The Colorado legislature recently passed a bill (Colorado Bill HB 10-1193) that basically seeks to improve the state’s ability to collect use tax on internet sales. This is a tax that most buyers of the covered products technically should be paying anyway but are rarely collected. Most people think those things they buy online are tax-free when really they were supposed to have paid the tax on their own rather than having it collected by the retailer. As we all know, people rarely do.
Colorado and other states have tried to fix this for a couple primary reasons. The first is simply money. They’d like to collect more revenue. The second is to level the playing field for in-state companies. It’s not fair competition if local companies effectively have to charge buyers more for a product because they have to charge tax while online retailers do not.
Colorado first tried to tackle this problem by widening the description of a nexus to the state that would trigger collection obligations for sellers. They apparently kicked around the idea of requiring the seller to collect tax if the seller had any affiliate relationships within the state. That caused a backlash from companies like Amazon and its affiliates, so the final legislation made that more or less an irrelevant issue. The bill that passed basically says that out-of-state sellers do not have to collect tax at the time of sale, but do have to notify all buyers that they have an obligation to pay the use tax themselves. These sellers also have to mail a report by January 31 of each year to each purchaser marked “Important Tax Document Enclosed” that outlines the purchases made, the dates of purchase, and if known, whether such purchases are exempt from taxation. This report must also reiterate that Colorado requires a sales or use tax return to be filed and a sales or use tax to be paid, presumably by the purchaser. Finally, these sellers have to send separate reports to the state for each in-state purchaser outlining sales that were made to that purchaser. It’s sort of like 1099’s for consumers. It may prove to be effective, but is obviously pretty burdensome.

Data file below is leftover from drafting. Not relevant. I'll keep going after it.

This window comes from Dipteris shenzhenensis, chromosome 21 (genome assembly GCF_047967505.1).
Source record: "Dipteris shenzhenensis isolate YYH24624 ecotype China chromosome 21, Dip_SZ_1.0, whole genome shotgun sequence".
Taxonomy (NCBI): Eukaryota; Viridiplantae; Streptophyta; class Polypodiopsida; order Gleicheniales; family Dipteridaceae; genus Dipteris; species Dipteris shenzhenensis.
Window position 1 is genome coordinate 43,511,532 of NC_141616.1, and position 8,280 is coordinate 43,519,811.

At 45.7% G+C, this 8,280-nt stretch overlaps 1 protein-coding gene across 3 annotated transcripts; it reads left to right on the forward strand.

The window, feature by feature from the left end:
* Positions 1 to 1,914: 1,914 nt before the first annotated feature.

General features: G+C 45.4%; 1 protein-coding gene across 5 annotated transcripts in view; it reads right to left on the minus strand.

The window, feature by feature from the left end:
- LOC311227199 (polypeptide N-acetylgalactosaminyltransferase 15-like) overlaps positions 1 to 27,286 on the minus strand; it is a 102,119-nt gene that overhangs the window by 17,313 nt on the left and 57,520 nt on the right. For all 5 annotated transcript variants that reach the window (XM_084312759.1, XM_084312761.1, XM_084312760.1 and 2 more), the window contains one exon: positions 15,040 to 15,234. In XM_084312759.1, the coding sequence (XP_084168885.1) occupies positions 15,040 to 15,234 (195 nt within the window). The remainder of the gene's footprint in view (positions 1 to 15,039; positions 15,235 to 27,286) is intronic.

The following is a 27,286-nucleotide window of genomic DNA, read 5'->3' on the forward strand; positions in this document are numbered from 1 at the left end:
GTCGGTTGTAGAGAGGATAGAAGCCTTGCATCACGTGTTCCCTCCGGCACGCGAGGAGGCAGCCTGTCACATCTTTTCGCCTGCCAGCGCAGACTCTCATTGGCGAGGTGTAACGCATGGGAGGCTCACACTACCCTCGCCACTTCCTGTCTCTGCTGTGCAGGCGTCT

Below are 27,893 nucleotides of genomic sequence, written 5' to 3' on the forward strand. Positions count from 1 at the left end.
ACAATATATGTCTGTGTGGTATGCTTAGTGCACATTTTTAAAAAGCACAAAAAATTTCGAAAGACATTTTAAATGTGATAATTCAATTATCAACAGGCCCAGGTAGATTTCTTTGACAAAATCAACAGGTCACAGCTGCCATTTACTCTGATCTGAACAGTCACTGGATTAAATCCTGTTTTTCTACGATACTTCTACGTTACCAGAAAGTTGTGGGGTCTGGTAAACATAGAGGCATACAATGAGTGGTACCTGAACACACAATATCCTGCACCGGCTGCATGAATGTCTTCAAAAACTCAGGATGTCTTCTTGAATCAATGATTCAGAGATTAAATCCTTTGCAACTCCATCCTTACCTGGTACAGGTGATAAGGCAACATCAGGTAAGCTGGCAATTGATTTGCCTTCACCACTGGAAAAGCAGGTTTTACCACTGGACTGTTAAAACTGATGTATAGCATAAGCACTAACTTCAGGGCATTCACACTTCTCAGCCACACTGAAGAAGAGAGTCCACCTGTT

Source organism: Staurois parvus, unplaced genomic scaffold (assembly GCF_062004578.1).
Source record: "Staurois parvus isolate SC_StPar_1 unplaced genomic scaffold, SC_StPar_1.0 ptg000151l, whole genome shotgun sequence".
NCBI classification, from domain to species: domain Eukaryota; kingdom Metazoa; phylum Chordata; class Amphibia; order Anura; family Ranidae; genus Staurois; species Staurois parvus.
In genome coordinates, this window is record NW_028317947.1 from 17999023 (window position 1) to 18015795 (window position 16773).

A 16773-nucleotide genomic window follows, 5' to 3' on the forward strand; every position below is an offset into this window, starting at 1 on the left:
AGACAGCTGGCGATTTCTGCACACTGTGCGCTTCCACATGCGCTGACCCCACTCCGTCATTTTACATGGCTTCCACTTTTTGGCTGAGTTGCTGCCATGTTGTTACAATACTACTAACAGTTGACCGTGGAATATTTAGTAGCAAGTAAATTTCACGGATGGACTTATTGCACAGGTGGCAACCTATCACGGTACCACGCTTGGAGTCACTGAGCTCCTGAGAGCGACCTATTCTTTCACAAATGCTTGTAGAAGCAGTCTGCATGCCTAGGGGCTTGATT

The odd turn of events, however, came with Amazon’s reaction. Amazon promptly terminated all of its affiliate relationships within Colorado, but said that it will continue to sell directly to Colorado consumers. That does nothing to relieve it of the burdens of the new law that would seem to be most objectionable or costly. As long as the law stands, Amazon will still have to comply with all the notice and reporting obligations regardless of whether it has affiliate relationships in the state. The only way it could eliminate that problem would be to stop shipping products into the state. Amazon’s reaction seems simply to use its affiliates as pawns to put pressure on the legislature, with the apparent thought being that if they inflict enough pain on enough local businesses, the government will cave. There is some evidence this may be having its intended effect as the finger pointing and emergency meetings have already commenced within the legislature.
There are several issues with this legislation, but Amazon’s reaction of “wife yells at husband, so husband kicks dog” is claiming a lot of innocent victims.
Paul Koenig is a co-founder/managing director of Shareholder Representative Services (www.shareholderrep.com), which serves as a professional shareholder representative following the acquisition of a VC-backed portfolio company.